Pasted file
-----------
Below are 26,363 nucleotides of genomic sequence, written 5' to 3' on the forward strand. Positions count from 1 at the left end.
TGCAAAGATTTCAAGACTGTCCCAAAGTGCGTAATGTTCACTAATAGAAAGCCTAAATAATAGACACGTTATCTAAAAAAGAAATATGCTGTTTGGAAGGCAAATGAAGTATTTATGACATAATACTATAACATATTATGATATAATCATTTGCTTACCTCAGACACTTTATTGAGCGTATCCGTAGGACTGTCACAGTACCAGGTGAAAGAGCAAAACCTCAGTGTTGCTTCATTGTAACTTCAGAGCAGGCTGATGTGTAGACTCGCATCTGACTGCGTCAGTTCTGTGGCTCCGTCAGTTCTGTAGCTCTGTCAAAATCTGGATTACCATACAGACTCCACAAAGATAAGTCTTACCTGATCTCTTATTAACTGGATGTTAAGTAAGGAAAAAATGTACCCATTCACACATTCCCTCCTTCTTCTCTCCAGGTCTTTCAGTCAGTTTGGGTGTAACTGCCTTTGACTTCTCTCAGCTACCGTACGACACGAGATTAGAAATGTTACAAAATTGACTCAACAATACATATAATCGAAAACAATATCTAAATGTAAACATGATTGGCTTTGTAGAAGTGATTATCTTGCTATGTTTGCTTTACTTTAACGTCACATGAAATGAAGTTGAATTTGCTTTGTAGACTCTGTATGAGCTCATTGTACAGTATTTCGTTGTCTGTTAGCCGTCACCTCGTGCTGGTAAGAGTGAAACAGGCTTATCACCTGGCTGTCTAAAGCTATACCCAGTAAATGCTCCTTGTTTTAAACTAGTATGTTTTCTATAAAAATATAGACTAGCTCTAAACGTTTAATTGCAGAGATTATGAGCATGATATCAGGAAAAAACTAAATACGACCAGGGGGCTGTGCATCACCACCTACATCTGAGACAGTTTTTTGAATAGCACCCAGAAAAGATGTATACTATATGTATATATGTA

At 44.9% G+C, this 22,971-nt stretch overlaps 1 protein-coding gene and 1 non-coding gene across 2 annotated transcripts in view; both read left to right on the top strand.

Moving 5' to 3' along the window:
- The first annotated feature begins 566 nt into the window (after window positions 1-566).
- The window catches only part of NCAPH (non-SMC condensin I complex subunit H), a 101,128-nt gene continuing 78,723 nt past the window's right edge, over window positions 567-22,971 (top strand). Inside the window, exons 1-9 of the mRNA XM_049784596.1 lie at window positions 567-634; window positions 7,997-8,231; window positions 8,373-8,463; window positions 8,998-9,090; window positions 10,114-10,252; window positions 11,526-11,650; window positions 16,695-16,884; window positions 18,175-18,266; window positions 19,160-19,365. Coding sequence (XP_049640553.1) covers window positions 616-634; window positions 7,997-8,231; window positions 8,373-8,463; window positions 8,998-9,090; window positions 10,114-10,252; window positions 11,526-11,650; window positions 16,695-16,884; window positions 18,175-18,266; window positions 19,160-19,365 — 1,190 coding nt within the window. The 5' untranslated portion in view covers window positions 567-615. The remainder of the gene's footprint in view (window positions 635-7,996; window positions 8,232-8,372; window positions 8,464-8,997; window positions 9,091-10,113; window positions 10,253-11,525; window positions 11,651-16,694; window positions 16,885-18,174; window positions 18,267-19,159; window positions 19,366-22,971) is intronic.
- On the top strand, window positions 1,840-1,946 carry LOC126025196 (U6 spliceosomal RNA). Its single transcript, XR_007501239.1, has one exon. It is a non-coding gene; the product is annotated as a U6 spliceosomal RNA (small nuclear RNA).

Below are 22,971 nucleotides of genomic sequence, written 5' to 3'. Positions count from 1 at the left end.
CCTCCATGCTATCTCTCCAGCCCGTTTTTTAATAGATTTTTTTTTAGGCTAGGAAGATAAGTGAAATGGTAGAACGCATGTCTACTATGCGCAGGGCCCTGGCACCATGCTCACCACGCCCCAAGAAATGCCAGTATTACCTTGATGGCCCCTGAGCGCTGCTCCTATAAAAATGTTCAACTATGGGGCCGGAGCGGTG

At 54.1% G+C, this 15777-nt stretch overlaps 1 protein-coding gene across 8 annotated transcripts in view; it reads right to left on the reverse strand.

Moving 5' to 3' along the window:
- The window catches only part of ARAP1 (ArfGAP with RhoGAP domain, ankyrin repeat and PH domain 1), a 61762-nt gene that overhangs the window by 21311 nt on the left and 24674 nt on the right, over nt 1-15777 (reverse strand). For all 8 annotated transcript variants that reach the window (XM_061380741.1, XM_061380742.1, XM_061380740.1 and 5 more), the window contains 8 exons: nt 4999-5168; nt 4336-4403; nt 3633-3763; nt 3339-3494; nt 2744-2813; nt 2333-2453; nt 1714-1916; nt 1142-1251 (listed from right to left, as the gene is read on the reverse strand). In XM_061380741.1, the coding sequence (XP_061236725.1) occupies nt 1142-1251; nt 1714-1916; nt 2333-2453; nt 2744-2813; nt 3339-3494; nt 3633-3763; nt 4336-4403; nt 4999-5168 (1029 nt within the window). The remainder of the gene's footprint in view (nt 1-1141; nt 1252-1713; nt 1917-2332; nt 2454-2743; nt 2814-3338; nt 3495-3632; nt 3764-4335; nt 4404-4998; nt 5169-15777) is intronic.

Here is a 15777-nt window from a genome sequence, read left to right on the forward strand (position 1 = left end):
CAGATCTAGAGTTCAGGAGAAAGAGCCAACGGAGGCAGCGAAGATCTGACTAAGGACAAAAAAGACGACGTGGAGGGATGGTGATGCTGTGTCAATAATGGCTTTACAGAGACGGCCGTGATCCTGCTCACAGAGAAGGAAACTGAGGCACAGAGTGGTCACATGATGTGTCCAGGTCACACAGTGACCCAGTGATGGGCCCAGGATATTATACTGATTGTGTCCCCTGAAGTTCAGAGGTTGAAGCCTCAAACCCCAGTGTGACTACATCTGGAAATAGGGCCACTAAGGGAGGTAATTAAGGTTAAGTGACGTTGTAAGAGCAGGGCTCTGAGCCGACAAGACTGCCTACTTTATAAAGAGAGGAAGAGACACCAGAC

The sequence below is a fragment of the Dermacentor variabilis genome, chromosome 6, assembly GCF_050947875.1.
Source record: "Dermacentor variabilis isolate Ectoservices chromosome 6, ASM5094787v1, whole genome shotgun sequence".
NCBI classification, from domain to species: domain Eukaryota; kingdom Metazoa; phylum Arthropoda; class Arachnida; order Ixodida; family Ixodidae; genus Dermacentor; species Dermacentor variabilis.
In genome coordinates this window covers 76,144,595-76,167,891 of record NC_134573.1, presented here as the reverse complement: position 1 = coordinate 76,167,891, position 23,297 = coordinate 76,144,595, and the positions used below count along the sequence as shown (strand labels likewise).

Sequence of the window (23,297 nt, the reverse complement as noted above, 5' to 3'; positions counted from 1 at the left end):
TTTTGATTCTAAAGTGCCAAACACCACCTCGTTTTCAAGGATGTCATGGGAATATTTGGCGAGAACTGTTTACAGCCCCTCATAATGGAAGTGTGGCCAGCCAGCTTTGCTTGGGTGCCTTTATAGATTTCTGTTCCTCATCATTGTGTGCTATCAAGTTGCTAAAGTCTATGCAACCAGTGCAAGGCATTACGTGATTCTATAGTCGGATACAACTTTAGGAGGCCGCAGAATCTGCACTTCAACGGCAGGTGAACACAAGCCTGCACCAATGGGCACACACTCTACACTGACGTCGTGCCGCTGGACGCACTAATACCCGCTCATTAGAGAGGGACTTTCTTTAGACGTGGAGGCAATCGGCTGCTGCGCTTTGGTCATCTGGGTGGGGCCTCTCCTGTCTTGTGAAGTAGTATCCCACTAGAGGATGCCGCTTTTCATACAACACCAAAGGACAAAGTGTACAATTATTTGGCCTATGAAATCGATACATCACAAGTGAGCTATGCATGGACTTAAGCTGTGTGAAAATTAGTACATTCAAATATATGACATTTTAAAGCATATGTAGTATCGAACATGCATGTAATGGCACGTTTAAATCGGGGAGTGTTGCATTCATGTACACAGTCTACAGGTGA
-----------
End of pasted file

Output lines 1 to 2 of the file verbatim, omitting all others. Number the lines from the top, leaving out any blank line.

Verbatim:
Below are 26,363 nucleotides of genomic sequence, written 5' to 3' on the forward strand. Positions count from 1 at the left end.
TGCAAAGATTTCAAGACTGTCCCAAAGTGCGTAATGTTCACTAATAGAAAGCCTAAATAATAGACACGTTATCTAAAAAAGAAATATGCTGTTTGGAAGGCAAATGAAGTATTTATGACATAATACTATAACATATTATGATATAATCATTTGCTTACCTCAGACACTTTATTGAGCGTATCCGTAGGACTGTCACAGTACCAGGTGAAAGAGCAAAACCTCAGTGTTGCTTCATTGTAACTTCAGAGCAGGCTGATGTGTAGACTCGCATCTGACTGCGTCAGTTCTGTGGCTCCGTCAGTTCTGTAGCTCTGTCAAAATCTGGATTACCATACAGACTCCACAAAGATAAGTCTTACCTGATCTCTTATTAACTGGATGTTAAGTAAGGAAAAAATGTACCCATTCACACATTCCCTCCTTCTTCTCTCCAGGTCTTTCAGTCAGTTTGGGTGTAACTGCCTTTGACTTCTCTCAGCTACCGTACGACACGAGATTAGAAATGTTACAAAATTGACTCAACAATACATATAATCGAAAACAATATCTAAATGTAAACATGATTGGCTTTGTAGAAGTGATTATCTTGCTATGTTTGCTTTACTTTAACGTCACATGAAATGAAGTTGAATTTGCTTTGTAGACTCTGTATGAGCTCATTGTACAGTATTTCGTTGTCTGTTAGCCGTCACCTCGTGCTGGTAAGAGTGAAACAGGCTTATCACCTGGCTGTCTAAAGCTATACCCAGTAAATGCTCCTTGTTTTAAACTAGTATGTTTTCTATAAAAATATAGACTAGCTCTAAACGTTTAATTGCAGAGATTATGAGCATGATATCAGGAAAAAACTAAATACGACCAGGGGGCTGTGCATCACCACCTACATCTGAGACAGTTTTTTGAATAGCACCCAGAAAAGATGTATACTATATGTATATATGTA